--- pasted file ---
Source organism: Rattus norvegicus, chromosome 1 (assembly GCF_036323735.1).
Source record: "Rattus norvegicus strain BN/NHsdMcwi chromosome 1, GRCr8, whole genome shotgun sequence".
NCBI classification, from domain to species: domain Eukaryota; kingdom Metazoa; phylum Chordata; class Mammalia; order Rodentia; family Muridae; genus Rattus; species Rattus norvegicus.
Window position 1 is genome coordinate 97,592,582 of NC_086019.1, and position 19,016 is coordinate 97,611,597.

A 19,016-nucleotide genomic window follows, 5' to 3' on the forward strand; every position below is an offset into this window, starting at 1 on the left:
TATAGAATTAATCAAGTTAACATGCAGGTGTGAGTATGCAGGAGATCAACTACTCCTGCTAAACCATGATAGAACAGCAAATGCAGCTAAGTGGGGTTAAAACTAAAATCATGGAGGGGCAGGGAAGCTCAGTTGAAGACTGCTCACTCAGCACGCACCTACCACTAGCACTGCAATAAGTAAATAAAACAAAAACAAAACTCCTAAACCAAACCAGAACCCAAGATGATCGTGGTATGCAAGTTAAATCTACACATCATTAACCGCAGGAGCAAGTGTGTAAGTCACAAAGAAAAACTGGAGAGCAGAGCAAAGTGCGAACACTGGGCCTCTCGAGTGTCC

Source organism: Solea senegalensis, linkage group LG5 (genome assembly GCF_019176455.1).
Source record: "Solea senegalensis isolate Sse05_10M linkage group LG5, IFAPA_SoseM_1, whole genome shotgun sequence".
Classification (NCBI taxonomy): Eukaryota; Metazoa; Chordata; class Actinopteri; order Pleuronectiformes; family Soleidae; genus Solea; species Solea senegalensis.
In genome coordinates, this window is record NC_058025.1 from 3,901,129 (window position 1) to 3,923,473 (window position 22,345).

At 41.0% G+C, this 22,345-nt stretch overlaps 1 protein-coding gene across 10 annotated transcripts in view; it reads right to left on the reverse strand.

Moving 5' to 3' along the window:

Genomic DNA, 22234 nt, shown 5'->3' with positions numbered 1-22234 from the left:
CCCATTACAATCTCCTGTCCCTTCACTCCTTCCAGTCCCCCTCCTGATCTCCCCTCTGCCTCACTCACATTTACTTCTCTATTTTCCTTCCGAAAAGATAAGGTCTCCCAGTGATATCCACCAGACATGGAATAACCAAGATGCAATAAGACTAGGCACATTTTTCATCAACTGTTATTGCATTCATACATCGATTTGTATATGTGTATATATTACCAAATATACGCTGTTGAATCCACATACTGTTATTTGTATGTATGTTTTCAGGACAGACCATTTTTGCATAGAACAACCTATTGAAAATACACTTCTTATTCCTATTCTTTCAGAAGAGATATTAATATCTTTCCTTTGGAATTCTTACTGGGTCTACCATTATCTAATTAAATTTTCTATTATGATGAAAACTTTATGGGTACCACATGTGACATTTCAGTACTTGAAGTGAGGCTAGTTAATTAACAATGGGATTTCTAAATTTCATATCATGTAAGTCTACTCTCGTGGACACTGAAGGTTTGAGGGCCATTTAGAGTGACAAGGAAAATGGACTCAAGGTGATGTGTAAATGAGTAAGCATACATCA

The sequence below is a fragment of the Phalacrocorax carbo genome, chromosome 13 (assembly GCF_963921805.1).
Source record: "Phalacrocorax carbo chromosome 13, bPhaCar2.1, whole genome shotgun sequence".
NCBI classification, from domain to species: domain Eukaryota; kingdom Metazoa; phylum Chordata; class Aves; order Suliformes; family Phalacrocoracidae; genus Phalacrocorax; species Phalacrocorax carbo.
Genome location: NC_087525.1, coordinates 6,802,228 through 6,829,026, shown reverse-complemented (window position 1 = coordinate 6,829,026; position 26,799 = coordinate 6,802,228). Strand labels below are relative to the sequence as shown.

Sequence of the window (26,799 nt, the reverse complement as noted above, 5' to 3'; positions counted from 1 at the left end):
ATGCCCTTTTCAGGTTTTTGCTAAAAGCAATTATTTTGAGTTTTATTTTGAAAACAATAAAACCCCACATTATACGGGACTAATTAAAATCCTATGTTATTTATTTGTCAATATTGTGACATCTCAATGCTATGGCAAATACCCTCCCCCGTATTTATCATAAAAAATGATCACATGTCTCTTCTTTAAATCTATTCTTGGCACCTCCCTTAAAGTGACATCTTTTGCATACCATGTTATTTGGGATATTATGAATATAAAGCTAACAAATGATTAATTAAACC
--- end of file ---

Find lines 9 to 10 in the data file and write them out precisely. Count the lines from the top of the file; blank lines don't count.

Classification (NCBI taxonomy): Eukaryota; Metazoa; Chordata; class Actinopteri; order Pleuronectiformes; family Soleidae; genus Solea; species Solea senegalensis.
In genome coordinates, this window is record NC_058025.1 from 3,901,129 (window position 1) to 3,923,473 (window position 22,345).